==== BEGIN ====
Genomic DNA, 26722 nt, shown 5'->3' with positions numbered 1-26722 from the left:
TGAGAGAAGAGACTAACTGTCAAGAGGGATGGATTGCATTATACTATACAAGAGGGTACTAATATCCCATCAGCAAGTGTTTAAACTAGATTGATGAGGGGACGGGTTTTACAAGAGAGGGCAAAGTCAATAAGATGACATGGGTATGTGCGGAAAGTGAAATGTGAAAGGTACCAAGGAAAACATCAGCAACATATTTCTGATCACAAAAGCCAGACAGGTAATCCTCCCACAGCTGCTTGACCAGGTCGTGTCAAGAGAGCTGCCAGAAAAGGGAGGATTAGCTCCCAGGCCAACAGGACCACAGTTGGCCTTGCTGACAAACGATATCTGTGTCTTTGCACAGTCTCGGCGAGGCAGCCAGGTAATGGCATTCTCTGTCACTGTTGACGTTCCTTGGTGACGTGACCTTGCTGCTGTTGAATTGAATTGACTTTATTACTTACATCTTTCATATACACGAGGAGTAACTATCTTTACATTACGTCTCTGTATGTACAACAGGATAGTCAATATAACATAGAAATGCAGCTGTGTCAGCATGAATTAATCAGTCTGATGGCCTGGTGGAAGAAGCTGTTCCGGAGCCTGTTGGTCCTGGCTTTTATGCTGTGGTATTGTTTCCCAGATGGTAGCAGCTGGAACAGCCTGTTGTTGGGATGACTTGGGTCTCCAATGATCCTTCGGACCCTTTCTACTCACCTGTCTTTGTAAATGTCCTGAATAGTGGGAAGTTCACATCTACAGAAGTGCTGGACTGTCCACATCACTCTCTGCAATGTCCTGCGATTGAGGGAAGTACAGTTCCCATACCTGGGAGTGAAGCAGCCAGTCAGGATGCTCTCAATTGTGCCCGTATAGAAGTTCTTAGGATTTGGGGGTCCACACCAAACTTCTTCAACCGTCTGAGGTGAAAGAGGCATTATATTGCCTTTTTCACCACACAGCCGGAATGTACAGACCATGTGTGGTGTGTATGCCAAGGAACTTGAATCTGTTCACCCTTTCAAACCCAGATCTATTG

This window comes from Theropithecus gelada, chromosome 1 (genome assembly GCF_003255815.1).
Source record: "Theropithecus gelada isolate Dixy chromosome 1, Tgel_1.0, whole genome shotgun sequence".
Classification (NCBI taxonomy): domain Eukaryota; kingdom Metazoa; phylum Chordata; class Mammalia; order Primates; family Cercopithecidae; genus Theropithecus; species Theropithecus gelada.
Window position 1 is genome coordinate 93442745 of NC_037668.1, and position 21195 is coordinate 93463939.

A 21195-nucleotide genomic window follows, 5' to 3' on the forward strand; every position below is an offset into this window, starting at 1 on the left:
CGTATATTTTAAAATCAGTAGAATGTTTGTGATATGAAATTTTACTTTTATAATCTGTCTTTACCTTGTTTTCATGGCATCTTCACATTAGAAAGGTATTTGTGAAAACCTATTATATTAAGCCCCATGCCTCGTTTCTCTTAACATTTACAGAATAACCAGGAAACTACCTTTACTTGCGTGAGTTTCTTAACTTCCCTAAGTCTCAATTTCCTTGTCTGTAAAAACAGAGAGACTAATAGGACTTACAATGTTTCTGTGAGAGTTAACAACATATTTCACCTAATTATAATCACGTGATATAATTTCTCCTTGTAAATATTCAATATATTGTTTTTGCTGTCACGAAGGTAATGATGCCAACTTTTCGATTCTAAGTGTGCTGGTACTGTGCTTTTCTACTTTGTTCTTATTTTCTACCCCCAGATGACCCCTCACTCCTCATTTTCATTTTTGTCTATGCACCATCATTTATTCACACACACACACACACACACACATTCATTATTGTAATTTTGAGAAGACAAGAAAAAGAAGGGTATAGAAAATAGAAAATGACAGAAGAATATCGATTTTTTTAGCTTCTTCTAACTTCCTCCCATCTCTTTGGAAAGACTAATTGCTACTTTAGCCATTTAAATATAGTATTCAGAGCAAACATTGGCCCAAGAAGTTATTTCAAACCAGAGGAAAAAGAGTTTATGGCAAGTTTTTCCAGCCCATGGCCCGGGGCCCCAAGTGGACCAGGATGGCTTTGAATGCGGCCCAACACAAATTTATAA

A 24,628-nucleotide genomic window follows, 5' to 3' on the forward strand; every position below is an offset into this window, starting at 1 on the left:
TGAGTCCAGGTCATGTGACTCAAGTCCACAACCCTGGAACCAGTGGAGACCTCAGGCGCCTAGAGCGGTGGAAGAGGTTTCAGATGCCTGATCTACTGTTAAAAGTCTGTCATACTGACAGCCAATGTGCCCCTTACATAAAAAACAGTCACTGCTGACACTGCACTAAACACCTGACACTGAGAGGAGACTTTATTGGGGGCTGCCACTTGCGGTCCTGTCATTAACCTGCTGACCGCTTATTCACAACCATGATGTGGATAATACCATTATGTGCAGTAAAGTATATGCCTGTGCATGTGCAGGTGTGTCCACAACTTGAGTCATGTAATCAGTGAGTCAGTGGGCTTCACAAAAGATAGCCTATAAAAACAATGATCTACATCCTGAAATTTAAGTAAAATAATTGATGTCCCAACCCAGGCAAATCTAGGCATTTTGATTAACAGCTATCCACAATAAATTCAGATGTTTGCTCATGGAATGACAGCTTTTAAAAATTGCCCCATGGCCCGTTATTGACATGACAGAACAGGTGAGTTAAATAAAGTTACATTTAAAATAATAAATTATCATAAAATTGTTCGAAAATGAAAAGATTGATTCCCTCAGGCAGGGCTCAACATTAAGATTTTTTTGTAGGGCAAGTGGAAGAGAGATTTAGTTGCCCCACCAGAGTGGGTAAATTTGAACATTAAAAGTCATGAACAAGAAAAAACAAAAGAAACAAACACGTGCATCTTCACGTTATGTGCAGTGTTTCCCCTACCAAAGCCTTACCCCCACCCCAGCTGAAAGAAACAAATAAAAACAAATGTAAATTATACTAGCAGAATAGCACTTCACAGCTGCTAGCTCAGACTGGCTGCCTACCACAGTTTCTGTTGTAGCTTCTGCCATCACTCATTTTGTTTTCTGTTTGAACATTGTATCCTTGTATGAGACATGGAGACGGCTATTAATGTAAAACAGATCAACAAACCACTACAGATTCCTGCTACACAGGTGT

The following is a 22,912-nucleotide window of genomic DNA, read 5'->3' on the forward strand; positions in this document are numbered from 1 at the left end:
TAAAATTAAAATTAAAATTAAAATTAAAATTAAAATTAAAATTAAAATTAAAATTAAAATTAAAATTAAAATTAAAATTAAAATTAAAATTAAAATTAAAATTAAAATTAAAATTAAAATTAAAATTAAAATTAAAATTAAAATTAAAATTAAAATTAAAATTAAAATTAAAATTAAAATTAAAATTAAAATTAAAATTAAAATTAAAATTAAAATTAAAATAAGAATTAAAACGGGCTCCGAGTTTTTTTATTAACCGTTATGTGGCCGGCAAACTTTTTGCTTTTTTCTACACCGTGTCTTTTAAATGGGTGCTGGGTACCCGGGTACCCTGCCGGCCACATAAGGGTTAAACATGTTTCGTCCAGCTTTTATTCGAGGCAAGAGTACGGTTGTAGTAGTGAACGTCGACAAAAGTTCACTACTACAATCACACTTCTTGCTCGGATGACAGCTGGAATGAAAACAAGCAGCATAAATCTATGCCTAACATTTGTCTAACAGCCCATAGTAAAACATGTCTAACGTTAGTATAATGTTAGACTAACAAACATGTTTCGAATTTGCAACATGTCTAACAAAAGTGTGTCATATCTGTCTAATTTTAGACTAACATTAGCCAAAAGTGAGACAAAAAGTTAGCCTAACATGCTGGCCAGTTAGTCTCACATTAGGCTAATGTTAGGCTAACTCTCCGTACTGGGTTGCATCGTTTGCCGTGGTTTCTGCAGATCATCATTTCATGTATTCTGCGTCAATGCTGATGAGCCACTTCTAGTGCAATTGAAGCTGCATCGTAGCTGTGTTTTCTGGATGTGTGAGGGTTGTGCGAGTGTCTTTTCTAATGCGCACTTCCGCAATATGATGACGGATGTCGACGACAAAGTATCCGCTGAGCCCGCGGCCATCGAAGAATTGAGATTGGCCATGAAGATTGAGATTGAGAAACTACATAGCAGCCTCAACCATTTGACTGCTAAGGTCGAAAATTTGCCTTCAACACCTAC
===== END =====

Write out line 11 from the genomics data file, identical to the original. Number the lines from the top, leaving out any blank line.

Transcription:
The following is a 22,912-nucleotide window of genomic DNA, read 5'->3' on the forward strand; positions in this document are numbered from 1 at the left end: